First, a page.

• Since the discovery of the Laws of Hammurapi in December 1901–January 1902,1
    the dependence of biblical law upon Mesopotamian law has been hotly debated. Among
    the most contentious issues is the abjudication of homicide, and the discussion has focused
    on particular odd cases in biblical law, such as an ox that gored or assault on a pregnant
    woman, that appear to have been borrowed from Mesopotamian law.2 The more
    common occurrences of fatal assault and the procedures to remedy them, however, have
    been largely ignored. What institutions insured that homicide was punished in biblical law,
    and what relationship did they have to Mesopotamian legal process? I will argue that the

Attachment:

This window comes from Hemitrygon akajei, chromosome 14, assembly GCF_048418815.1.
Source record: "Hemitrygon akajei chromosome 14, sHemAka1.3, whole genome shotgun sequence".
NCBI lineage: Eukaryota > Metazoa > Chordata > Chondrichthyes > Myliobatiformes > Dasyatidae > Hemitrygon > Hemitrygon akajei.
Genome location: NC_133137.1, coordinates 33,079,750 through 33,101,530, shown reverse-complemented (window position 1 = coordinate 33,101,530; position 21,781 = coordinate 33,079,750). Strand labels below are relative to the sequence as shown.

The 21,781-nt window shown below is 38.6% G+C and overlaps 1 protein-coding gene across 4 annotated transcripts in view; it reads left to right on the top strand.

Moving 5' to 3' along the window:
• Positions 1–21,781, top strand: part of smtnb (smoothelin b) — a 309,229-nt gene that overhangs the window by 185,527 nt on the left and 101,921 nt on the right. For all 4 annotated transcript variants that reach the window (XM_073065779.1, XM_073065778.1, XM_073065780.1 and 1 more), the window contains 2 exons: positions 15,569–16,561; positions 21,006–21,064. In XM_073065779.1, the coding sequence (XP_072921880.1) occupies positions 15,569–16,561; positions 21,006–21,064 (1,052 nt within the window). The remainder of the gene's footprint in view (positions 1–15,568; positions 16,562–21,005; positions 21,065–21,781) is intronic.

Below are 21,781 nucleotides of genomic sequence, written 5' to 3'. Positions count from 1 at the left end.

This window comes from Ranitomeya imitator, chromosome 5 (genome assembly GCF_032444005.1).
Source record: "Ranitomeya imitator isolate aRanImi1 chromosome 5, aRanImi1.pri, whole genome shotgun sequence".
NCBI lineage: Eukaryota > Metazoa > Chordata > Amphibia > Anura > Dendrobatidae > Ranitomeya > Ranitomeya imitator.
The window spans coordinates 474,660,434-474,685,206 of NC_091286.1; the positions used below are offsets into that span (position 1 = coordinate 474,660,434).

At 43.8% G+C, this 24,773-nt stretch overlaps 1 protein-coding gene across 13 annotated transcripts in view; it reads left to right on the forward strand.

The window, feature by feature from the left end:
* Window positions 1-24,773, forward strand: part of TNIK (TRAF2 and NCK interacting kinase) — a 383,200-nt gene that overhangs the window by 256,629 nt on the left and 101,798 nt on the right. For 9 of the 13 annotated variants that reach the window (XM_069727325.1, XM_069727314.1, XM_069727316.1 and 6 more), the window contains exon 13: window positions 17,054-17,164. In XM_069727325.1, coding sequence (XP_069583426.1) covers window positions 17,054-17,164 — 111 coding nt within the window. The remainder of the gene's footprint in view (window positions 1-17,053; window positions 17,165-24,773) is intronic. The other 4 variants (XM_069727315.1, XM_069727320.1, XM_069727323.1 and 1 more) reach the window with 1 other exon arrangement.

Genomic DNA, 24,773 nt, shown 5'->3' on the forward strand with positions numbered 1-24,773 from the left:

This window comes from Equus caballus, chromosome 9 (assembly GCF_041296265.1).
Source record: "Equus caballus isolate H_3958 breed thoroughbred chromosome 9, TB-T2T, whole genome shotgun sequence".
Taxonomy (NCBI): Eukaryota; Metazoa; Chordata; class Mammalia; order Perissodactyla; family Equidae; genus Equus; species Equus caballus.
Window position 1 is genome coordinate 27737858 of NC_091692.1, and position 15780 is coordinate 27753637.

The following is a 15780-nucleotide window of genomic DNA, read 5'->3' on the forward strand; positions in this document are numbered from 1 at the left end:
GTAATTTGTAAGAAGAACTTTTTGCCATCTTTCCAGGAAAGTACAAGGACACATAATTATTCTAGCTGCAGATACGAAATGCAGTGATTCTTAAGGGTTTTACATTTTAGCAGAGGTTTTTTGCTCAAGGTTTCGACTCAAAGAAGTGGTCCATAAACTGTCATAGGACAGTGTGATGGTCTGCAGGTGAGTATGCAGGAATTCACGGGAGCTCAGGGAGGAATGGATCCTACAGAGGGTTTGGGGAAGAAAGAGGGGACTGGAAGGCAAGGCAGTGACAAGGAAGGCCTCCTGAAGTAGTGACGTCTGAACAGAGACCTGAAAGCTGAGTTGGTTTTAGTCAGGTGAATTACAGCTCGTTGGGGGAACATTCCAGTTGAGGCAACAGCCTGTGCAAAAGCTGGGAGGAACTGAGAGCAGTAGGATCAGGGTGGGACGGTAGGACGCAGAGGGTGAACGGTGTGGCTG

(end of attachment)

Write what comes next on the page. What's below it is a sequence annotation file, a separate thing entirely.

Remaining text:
institutions that insured that a homicide would be investigated and remedied in biblical law
    were vastly different from those in Mesopotamian law and that the difference originates in
    disparate conceptions of the organization of society. Mesopotamian texts reflect the extensive
    involvement of the state in the process of remedying homicide. The members of the
    victim’s family participated in the process insofar as they had the right to make a claim on
    the slayer, but there does not seem to be any apprehension generated by the possibility of
    a blood avenger waiting to strike down the killer. By contrast, blood feud operated in biblical
    law, and places of sanctuary were needed to protect the killer.